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International Mother Language Day: What Makes Your Language Special?

Here at Tandem HQ, we don’t need much of an excuse to celebrate languages and language learning. But how often do you take some time to show love for your native language? Every year on 21st February, the world celebrates International Mother Language Day. Established by UNESCO in the year 2000, the day celebrates mother languages while also encouraging linguistic and cultural diversity and multilingualism.

Here at Tandem, we believe that the best way to learn a language is to actually speak it! That’s why we’ve developed an awesome app that allows members to connect with native speakers and practice 150+ languages. It’s not just about learning from each other, it’s also about having fun while practicing languages together.

So what is a mother language?

Your mother language is your first language, or native language - the language you learned to speak organically from the world around you when you were a small child. You won't remember actively learning your mother language - you learned it intuitively, rather than consciously. If you're raised bilingual, you could have two mother languages (or even three or four, if your parents raised you that way!)

Why should we celebrate mother languages?

When trying to learn a new language, whether for study, work or just for fun, it’s easy to forget about the role that your mother language plays. Have you ever tried to explain something about your native language - perhaps a grammar rule, or why a certain bizarre idiom means what it does - to a non-native speaker? Doing this helps you see your own language in a new light, and prepares you well to accept and understand the complexities of your second language. That is perhaps one of the best things about language exchange.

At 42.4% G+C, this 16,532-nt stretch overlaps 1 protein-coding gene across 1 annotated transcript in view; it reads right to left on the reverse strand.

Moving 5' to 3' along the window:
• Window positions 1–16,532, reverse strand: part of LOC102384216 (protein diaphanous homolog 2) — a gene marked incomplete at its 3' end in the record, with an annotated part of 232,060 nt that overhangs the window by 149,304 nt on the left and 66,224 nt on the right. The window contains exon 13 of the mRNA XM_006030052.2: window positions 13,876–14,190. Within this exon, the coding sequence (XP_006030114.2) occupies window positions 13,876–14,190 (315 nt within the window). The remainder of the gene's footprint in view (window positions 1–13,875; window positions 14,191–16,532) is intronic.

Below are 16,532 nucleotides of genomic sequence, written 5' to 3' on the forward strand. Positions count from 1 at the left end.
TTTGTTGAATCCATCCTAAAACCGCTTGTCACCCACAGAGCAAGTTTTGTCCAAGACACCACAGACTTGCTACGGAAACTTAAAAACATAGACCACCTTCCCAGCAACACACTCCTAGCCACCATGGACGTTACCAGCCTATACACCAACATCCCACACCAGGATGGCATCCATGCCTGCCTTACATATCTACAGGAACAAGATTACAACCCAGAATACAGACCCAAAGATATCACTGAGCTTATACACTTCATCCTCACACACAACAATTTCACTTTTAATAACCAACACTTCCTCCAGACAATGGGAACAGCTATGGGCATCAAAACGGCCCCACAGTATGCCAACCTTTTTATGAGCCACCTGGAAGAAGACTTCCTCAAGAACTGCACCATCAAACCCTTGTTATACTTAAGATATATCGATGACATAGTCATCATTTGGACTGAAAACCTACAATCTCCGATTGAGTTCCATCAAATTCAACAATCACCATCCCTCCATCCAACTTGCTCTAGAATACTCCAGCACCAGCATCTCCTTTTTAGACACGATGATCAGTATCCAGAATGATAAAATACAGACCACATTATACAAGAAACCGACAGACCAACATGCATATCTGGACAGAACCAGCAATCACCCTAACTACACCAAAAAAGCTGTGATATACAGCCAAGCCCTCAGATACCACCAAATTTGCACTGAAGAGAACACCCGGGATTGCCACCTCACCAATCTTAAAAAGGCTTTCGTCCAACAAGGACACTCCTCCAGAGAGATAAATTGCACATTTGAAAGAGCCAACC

When you share your language with someone who grew up with a different language, you learn to appreciate the cool (and perhaps trickier) bits of your own language. You would never have discovered these things otherwise! There's no better way to be shown the best bits of their language and culture in a way that would be impossible to get from a language textbook or from grammar exercises alone.

Working with us here at Tandem is a diverse mix of people from many different countries, all bringing with them a range of different native tongues. We decided to ask a few members of Team Tandem about their relationship with their mother language, and what it means to be multilingual!


kim team tandem

What’s the best thing about your mother language? My parents are from Vietnam, but I was born in Germany, so I am lucky to have two mother languages: German and Vietnamese. I like that Vietnamese is a very melodic and poetic language. As for German, I think it's pretty easy to learn because we have so many grammar rules which define how to say something. I know that most foreigners will disagree, but honestly, once you crack the grammar, you will fall in love with it. My favorite sentence in German is "der Dativ ist dem Genitiv sein Tod"  (the dative is the death of the genitive) - it perfectly describes German grammar.

Have your language skills ever helped you out of a tricky situation? I have ended up in the middle of nowhere so many times, especially in China, where hardly anybody speaks English. If you lose your way in the wrong district and can’t read the characters you get totally lost! I was so happy that I spoke a bit of Mandarin to be able to find the way to the next hostel or to be able to order food, and actually know what was coming to your table!